Proposed Federal Non-Compete Legislation Could Have Unintended Consequences

Last week, Florida Senator Marco Rubio introduced the “Freedom to Compete Act” (the “Act”) proposing to amend the Fair Labor Standards Act (FLSA) of 1938 to ban non-competes for most non-exempt workers. The Act is broadly drafted to void any agreement that restricts “any work for another employer,” “any work in a specified geographical area,” and “any work for another employer that is similar” to the employee’s prior work. While it purports to void only non-compete agreements, the bill’s use of the sweeping language “any work” could be interpreted to ban not only non-compete agreements, but other post-employment restrictive covenants such as customer and employee non-solicitation agreements. Further, the Act (if passed) would purportedly apply retroactively to agreements entered into before its enactment.

But amending the FLSA to ban non-competes for most non-exempt workers have unintended consequences that we wrote about recently in Law360 in conjunction with the Massachusetts non-compete “reform” legislation passed last year that included a similar ban tied to the FLSA:

The FLSA distinguishes “outside” sales employees, who are exempt, from “inside” sales employees, who are not. As the name suggests, the key distinction is that an outside sales employee is regularly engaged in sales away from the employer’s place of business, such as at the customer’s location. Sales made by mail, telephone, or over the internet generally are not considered “outside.” The distinction under the FLSA between inside and outside sales was intended to reflect that employers might have difficulty tracking the hours worked by sales employees who spend their time visiting customers. But that distinction is meaningless in the context of non-competes. Employers typically require sales employees, regardless of whether they are engaged in inside or outside sales, to agree to a non-compete in order to protect customer goodwill and other legitimate business interests. By using the FLSA exemptions, the Act would require employers to create an artificial split between inside and outside sales employees. Employers can and should consider customer non-solicitation provisions for inside sales employees in lieu of a non-compete provision.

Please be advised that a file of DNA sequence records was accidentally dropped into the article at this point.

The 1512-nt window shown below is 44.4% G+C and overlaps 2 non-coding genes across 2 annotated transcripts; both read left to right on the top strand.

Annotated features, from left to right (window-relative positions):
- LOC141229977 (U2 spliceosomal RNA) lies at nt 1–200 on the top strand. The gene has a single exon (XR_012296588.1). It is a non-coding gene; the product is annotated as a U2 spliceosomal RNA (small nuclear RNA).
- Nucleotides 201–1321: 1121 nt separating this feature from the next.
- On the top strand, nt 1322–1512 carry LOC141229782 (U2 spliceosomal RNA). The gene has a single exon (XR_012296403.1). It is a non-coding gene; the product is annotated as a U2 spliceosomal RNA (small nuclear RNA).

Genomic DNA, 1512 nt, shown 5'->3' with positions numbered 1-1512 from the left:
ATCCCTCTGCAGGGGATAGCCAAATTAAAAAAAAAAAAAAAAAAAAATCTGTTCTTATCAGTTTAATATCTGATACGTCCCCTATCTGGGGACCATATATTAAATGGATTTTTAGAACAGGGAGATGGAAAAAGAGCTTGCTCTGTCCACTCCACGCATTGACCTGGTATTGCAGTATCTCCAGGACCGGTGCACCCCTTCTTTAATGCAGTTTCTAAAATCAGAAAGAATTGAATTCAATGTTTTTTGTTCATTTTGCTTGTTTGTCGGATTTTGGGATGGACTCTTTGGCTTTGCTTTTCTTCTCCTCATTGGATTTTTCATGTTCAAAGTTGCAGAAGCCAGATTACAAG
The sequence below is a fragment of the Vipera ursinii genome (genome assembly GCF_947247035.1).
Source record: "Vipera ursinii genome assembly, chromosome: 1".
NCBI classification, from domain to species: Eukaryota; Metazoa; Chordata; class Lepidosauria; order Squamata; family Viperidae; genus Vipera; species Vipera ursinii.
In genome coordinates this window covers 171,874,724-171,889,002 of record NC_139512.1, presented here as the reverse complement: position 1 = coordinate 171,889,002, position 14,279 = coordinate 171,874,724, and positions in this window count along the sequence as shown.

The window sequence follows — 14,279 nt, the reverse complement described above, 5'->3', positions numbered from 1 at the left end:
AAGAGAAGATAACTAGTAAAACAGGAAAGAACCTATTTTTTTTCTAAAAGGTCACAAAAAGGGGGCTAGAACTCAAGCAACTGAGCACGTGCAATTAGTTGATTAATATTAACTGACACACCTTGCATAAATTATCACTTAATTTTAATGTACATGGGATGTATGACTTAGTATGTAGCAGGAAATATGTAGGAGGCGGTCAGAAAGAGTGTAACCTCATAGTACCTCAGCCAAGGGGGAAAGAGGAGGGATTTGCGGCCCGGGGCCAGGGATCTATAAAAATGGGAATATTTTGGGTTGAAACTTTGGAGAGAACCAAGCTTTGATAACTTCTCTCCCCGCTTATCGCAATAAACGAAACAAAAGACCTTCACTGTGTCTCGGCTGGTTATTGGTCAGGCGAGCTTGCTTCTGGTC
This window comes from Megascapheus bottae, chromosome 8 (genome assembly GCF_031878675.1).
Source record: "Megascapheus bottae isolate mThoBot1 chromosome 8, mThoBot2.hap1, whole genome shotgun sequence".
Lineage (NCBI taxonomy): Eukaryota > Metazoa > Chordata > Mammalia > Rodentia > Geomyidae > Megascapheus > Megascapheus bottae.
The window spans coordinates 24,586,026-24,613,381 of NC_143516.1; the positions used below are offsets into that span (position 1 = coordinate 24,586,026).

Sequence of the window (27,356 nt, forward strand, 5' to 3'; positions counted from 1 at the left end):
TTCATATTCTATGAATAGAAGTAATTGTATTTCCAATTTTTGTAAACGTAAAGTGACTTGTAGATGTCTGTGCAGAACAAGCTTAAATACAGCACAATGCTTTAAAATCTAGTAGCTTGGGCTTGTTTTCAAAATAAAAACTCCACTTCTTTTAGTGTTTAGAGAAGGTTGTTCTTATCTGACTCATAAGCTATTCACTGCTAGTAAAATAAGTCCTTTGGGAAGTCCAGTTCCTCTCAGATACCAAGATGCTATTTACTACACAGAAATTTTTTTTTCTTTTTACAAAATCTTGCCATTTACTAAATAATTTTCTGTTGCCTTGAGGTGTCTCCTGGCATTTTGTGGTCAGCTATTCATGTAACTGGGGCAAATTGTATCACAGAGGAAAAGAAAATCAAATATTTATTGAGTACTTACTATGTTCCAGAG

Moreover, tying the ban to who is non-exempt under the FLSA could also lead to side show litigation over whether an employee was misclassified as exempt. An employer seeking to enforce a non-compete agreement against a former employee could face counterclaims that the employee should have been classified as non-exempt. Even if the claim were ultimately without merit, litigating an employee’s exempt status could be fact-intensive, time-consuming, and a distraction to the non-compete dispute, thereby undermining the employer’s efforts at obtaining injunctive relief. And of course, the counterclaim could be successful. Inexperienced or unsophisticated counsel may walk their clients right into a trap that can lead to awards of multiple damages and attorneys’ fees under the FLSA and a voiding of their non-compete agreements.

Finally, a note about the purported retroactive application of the Act to existing agreements entered into before its enactment. Leaving aside that this may very well constitute an unconstitutional taking in violation of the Fifth Amendment, more practically, what can employers do with regard to the consideration provided to the non-exempt employee for agreeing to sign the non-compete? Will that have to be returned? Can an employer demand that it be? Moreover, Congress has authority to regulate interstate commerce, and while that power has been found to be broad, many non-competes are truly local in that the geographic restriction is a relatively small, local area. This is why non-compete law has historically been a matter of state rather than federal law.

It is unlikely that Senator Rubio has considered these potential unintended consequences, but they are nonetheless important, both for constituencies who have an interest in whether the Act, as currently drafted, passes, and for employers who will be subject to it if it does. We will continue to monitor this bill and report back with any developments.